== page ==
Barclays led big bank shares up yesterday as it issued a reassuring trading statement with no more bad news from its investment bank.
The bank's shares rose 5.4 per cent after it updated the market on its retail and commercial banking operations. Barclays rushed out details of credit crunch writedowns at its investment bank nearly two weeks ago to ease market jitters. The lack of more bad news in yesterday's statement calmed investors.
The news lifted shares of Royal Bank of Scotland 2.2 per cent. Investors have been concerned about RBS's exposure to US mortgages and leveraged loans. HBOS shares also rose, climbing 2.9 per cent.
Barclays is acting as a bellwether for UK lenders exposed to the capital markets because its Barclays Capital investment bank was involved in the booming credit markets and has given the most information about its exposure. BarCap wrote down £1.3bn in the four months to the end of October. A fund manager said Barclays' statement "gives a degree of comfort" but said the UK's banks needed debt markets to reopen to avert a big hit to earnings and the economies that feed their growth.
Chris Lucas, the bank's finance director, told analysts 2008 would bring "a greater range of uncertainty". Barclays reported little impact from the credit crunch on its retail banking operations in the first nine months of the year. Bad-debt performance in unsecured lending and at Barclaycard improved and charges "remained negligible" in mortgages, it said.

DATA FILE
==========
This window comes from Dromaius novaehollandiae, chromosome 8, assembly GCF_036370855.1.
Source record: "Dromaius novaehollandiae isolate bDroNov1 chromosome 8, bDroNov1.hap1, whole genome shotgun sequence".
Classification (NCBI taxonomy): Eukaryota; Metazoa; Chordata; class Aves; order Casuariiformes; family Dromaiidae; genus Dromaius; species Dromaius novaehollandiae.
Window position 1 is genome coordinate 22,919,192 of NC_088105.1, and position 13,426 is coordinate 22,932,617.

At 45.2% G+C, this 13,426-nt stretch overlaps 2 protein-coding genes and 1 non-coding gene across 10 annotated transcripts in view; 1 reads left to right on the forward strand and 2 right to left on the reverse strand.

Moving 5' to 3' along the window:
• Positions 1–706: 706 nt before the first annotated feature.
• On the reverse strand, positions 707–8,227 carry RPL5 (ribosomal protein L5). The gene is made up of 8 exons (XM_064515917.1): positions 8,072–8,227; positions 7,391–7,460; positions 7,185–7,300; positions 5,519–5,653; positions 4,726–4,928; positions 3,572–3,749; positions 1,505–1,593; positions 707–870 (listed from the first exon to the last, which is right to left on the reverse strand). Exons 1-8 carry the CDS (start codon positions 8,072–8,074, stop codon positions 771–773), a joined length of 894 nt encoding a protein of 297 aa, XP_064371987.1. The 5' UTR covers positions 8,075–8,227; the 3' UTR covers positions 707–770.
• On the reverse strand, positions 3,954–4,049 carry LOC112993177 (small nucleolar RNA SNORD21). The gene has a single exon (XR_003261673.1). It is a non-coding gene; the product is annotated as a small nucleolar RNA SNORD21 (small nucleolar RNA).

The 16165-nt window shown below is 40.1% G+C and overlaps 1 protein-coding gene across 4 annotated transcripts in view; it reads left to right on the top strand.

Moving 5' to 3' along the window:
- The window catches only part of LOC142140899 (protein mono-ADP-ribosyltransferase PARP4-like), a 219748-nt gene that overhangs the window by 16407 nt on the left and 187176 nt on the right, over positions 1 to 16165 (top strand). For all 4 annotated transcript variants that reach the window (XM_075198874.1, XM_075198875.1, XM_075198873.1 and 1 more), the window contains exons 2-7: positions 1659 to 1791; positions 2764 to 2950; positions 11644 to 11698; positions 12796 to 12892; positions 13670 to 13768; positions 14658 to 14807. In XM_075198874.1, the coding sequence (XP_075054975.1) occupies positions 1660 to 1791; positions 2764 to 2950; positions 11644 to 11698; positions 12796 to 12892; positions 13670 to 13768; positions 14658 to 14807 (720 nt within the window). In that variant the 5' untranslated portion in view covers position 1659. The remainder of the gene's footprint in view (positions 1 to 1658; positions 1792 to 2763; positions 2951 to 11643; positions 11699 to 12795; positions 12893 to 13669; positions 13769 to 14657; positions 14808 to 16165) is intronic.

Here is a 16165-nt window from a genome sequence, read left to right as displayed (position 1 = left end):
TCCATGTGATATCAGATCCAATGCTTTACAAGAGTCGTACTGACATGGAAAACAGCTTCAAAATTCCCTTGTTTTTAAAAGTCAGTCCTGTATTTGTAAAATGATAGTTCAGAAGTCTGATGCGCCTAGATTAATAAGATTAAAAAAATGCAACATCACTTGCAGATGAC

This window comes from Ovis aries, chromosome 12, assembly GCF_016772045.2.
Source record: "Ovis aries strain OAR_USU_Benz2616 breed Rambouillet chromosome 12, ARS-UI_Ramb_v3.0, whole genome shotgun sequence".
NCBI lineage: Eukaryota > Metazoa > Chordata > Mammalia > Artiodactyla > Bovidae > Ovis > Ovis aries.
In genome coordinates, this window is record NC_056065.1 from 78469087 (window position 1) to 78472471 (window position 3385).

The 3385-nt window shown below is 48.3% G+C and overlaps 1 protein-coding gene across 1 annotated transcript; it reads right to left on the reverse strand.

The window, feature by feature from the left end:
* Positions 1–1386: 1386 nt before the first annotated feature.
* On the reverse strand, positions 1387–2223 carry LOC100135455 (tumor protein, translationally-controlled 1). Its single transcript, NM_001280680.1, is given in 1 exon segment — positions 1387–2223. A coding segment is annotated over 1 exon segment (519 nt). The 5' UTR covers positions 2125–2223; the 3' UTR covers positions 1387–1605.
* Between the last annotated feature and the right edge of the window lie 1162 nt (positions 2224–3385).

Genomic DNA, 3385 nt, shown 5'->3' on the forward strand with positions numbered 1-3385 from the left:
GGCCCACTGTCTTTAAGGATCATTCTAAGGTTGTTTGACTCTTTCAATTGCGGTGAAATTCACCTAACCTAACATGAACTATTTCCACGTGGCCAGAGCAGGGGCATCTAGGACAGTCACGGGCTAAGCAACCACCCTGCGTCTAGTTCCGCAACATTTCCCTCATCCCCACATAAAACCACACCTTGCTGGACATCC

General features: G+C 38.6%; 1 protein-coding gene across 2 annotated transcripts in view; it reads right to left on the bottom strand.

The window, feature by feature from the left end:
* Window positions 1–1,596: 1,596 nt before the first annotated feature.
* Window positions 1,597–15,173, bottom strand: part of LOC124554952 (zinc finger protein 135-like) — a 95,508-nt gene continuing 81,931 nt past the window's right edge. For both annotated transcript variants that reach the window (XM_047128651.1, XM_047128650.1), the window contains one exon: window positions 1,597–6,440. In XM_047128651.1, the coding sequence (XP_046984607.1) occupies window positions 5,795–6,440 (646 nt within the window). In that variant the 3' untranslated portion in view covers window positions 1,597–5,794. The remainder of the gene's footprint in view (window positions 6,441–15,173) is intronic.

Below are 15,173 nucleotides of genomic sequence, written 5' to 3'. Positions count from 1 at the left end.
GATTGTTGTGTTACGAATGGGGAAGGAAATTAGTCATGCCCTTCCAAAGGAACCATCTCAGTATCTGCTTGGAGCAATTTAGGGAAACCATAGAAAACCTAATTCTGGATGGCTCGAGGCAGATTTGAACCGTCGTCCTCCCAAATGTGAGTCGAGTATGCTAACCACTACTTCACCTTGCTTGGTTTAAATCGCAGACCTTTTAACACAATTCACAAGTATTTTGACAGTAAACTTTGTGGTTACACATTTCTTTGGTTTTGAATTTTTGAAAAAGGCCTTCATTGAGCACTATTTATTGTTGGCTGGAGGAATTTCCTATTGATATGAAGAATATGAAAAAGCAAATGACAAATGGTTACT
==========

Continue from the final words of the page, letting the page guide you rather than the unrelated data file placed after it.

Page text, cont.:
Despite the credit crunch, the bank said its liquidity remained strong and it gained from inflows of deposits. Earnings per share for 2007 will be "broadly in line with the current market consensus" of 68.8p, giving the bank some leeway in current unpredictable market conditions.
The UK retail bank had good profit growth, excluding settling of reclaimed overdraft fees from previous years, the bank said. Underlying profit growth at Barclaycard was strong. International retail and commercial banking had strong growth, though profit in sterling at ABSA, the South African bank owned by Barclays, fell because of the weak rand.
Alliance & Leicester was the worst performer of the UK banks after the ratings agency Standard & Poor's changed its outlook on the company to negative from stable. S&P said tight inter-bank lending conditions were putting pressure on its funding and earnings. S&P predicted tighter margins, reduced business growth and write-downs on structured finance assets. It kept its ratings on A&L's debt because the bank is "fundamentally sound" in terms of asset quality, profitability and capital.